--non-millionaire living in a fly-over state

BoBo said...

>I can tell you that many
>of us are a lot brighter
>tha you apparently assume.

If you read comments on various blogs, you'll see many people think writers are spoiled and rich. I think MCWM makes a good point.

Ben said...

Non millionaire -

"nothing warms the hearts of the american viewing public like watching a bunch of arrogant millionaires complain that they're not being paid enough for working 1/2 of the year in the cushiest working conditions available. good luck in your efforts to kill the goose that lays golden eggs."

I agree with you 100%... These CEOs are out of control.

Anonymous said...

I'm just an average person who watches a lot of the quality productions you write....

I am behind you 100%. I hope you can stick it out. This needs to be done.

jon deal said...

I wrote a somewhat amusing little scene about the WGA-AMPTP negotiations a couple days ago:

http://www.ransom-note-typography.com/index.php/weblog/a_peek_inside_the_writers_guild_and_producers_negotiations/

I know, that URL is 17 feet long, sorry about that. If that one doesn't work, try this one:
http://tinyurl.com/2m4d5r

Also, please let me know if I made any factual errors in presenting the issues. Some of the contract language seemed a little "dense" to my layman's mind.

Good luck! Many people are on your side!

Anonymous said...

The WGA should thank it's lucky stars that most people aren't on set and see what it is you folks actually do for a living. This strike is an utter and complete bastardization of what organized labor is about, and an embarassment to anyone in a union. Worst of all, you're playing on many people's beliefs in fighting for what's right and standing up to a corporate bully. You should look around at the rest of the work world, and feel ashamed.

-IATSE member who crossed your line AGAIN this morning

Anonymous said...

Hey IATSE member,

I've been a TV writer for fifteen years, and guess what, I'm not a millionaire!

I've made an upper middle class living but I've had long periods where I've made nothing.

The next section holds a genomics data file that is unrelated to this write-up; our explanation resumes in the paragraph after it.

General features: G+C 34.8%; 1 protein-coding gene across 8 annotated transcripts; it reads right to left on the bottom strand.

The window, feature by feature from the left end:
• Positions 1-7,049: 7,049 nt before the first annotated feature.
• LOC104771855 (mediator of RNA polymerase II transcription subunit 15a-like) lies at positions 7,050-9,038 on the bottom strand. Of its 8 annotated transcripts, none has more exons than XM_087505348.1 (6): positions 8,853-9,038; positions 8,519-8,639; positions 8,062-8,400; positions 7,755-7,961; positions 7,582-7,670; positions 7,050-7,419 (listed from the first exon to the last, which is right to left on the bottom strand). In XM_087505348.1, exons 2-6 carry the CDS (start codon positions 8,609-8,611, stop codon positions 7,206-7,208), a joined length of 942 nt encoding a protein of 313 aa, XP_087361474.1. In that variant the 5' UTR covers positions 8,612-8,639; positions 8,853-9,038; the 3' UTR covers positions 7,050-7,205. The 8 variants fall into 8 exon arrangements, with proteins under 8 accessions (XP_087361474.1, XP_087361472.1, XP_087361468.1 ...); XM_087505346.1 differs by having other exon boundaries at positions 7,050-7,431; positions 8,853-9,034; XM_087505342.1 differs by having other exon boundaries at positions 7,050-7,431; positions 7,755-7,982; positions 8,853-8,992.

I've spent plenty of time on the set, and I have a good idea what you do and I respect it, but with all due respect, have you spent time in a writer's room? Have you ever had to pitch a show to a network or deal with notes or try to budget a show or any of the other things writer producers do?

Have you ever faced a blank page and come up with something so great that it created hundreds of jobs for other people?

Would you even HAVE a picket line to cross if some writer hadn't risked everyone saying his idea was shit?

You show up when there's a show, you do your job, you go home. You don't have to curry favor with executives and make them think their lame ideas are "great!" in order to have a job to go to.

You don't know shit about what I do. But if I don't do what I do, you don't have a job. The same isn't true on your end, pal.

I respect you and your job and your rules, and all you respect is your bottom line. You're just in it for you, that's OK, but own up to it.

You make the AMPTP look generous and fair. It's not the fact that you cross a picket line that bothers me, it's the fact that you have no respect for the creative entrepreneurs who create jobs for you by the work they do.

Cross all you want, but have some respect for where it all starts. It starts with the words.